LONDON, United Kingdom — China and the Chinese have powered two-thirds of the luxury sector’s growth in the past decade. But what was a tailwind for luxury goods purveyors is now shifting against them.
The relentless expansion of the domestic economy that fuelled China’s voracious appetite for the finer things in life has slowed. This only compounds the chilling effect that the government’s anti-corruption campaign has had on demand for luxury fashion and fine jewellery. And recently, the debate has turned to whether luxury goods brands — many of whom have been opening up store after store to tap the Chinese market — are overexposed to China. There have already been some store closures.
However, that does not mean that the local retail opportunity is drying up.
I take a three-pronged approach to assessing the retail opportunity for luxury brands in China: their local over- or under-exposure, their retail presence compared with “normal” retail distribution in China, and the future direction of their retail networks. To do this, I define regional markets within the Chinese retail luxury market in terms of clusters of cities based on high-speed rail links (a maximum two-hour link between cities), rather than by official administrative delimitations.
These city clusters account for 53 percent of the population, 72 percent of national GDP and 65 percent of retail sales. To assess retail distribution within each cluster, I distinguish between the international luxury goods brands, international general retailers and the major Chinese jewellery retailers. Calculating the percentage of points-of-sale of each category and averaging the results provides a benchmark on which to assess the retail opportunity for each luxury brand.
Crunching the numbers, luxury brands as a whole are vastly over-exposed to Beijing and, to a lesser extent, Shanghai when measured against wealth, retail sales potential and general retailers. I don’t suppose that anyone is particularly surprised at this.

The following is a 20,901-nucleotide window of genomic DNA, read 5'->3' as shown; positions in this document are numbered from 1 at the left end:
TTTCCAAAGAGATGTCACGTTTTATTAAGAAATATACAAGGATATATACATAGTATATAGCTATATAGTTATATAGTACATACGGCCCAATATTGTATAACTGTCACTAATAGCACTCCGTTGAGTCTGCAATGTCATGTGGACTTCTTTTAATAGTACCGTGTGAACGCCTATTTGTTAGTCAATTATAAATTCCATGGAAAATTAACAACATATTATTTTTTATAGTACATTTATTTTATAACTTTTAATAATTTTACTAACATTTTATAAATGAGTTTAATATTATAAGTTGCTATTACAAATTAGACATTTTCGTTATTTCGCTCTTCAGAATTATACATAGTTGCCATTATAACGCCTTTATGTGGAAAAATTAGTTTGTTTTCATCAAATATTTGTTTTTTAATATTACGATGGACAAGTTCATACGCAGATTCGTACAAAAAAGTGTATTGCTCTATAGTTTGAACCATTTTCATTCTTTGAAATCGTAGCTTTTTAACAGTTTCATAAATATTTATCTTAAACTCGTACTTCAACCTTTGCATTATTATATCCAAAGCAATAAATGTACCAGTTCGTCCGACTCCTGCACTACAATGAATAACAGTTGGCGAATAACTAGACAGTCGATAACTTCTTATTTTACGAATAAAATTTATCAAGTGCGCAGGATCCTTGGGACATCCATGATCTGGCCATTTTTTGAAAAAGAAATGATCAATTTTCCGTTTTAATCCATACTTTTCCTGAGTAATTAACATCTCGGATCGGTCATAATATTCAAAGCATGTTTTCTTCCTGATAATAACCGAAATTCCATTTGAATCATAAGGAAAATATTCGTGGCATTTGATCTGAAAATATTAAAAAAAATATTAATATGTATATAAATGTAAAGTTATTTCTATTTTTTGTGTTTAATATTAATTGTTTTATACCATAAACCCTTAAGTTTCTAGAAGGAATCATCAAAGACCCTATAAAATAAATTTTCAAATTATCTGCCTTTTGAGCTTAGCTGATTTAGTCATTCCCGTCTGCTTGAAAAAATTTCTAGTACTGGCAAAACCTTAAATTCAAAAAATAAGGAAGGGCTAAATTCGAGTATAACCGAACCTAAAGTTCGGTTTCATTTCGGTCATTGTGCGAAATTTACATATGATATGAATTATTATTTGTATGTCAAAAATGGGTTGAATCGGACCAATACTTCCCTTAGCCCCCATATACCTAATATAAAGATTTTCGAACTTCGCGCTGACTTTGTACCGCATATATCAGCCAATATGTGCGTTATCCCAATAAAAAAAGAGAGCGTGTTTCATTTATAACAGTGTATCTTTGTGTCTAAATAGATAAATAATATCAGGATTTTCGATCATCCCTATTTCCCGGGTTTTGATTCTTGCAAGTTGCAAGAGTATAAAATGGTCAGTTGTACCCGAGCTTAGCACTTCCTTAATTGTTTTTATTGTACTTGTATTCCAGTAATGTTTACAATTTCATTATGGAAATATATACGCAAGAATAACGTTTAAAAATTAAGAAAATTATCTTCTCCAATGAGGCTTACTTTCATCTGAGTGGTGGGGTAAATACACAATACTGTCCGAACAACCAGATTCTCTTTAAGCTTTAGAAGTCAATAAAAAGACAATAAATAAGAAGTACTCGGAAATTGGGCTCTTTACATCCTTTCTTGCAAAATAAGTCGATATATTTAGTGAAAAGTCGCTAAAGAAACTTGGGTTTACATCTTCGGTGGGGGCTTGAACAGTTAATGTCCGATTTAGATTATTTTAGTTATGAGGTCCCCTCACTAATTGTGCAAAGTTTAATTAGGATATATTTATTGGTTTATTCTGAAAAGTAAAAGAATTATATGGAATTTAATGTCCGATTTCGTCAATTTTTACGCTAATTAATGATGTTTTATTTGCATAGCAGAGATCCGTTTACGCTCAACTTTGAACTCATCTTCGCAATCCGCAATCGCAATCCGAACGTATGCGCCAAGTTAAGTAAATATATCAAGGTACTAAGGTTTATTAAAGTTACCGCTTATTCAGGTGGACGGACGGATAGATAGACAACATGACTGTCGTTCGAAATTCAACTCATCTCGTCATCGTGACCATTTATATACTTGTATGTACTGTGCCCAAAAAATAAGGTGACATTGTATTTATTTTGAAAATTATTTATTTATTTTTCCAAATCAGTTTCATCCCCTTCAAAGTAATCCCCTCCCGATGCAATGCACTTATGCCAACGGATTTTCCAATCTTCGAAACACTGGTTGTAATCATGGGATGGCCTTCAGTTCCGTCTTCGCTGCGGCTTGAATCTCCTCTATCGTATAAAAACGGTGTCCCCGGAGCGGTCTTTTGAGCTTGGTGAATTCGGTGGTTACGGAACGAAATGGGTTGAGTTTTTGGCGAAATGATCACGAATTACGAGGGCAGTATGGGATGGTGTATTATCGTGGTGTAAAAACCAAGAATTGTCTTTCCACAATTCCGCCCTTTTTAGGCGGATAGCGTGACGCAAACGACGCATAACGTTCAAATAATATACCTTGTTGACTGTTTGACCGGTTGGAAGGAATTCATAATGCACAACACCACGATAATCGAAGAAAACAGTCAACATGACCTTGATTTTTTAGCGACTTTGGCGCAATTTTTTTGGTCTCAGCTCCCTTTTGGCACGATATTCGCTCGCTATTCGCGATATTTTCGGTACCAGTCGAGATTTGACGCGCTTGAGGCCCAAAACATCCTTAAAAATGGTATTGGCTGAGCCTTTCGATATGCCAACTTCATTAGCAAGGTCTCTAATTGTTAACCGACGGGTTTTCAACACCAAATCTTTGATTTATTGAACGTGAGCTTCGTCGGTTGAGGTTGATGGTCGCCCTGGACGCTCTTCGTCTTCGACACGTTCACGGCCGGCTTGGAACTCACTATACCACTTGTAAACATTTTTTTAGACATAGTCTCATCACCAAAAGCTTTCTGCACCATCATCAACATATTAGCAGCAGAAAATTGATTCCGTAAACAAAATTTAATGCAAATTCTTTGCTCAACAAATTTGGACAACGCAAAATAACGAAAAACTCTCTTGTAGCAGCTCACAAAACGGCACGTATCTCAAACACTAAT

Looking deeper, the only large brands that are under-exposed to China are Hermès, Tiffany and Michael Kors. All three can be considered as having above-average retail potential, but Michael Kors stands out when each cluster’s GDP is factored into the equation. Hermès, although relatively under-exposed to China as a whole, is already well positioned in the richest clusters. Moncler, Tod’s, Dolce & Gabbana and Versace are among the brands most heavily over-exposed to China.
But although the opportunity for retail network expansion is largely over, the opportunity for developing retail sales is not, even if it has moderated. For example, Kering should benefit from the growth potential of Yves Saint Laurent, which has an above-average retail expansion opportunity in China. However, Kering needs to overhaul its Gucci network if it is to maximise its overall situation in China — Gucci was consistently among the lowest-ranking brands when we calculated a "quality index" for luxury brands’ stores in China.
LVMH has less to do to get its network up to scratch, as it is better positioned than Kering when it comes to retail network quality: LVMH has three brands — Loro Piana, Givenchy and Céline — that rank above average in our quality index of stores in China, while Kering only has Yves Saint Laurent.
Burberry, however, seems to have little immediate headroom for growth: along with brands including Dolce & Gabbana, Ermenegildo Zegna and Louis Vuitton, it has a below-average retail expansion opportunity in China. Burberry’s store network also ranked below average on quality, despite significant overhaul efforts in recent years.
Among the smaller brands, Louboutin, Valentino and Giorgio Armani ranked high on the retail opportunity index for China.
Luca Solca is the head of luxury goods at BNP Exane Paribas.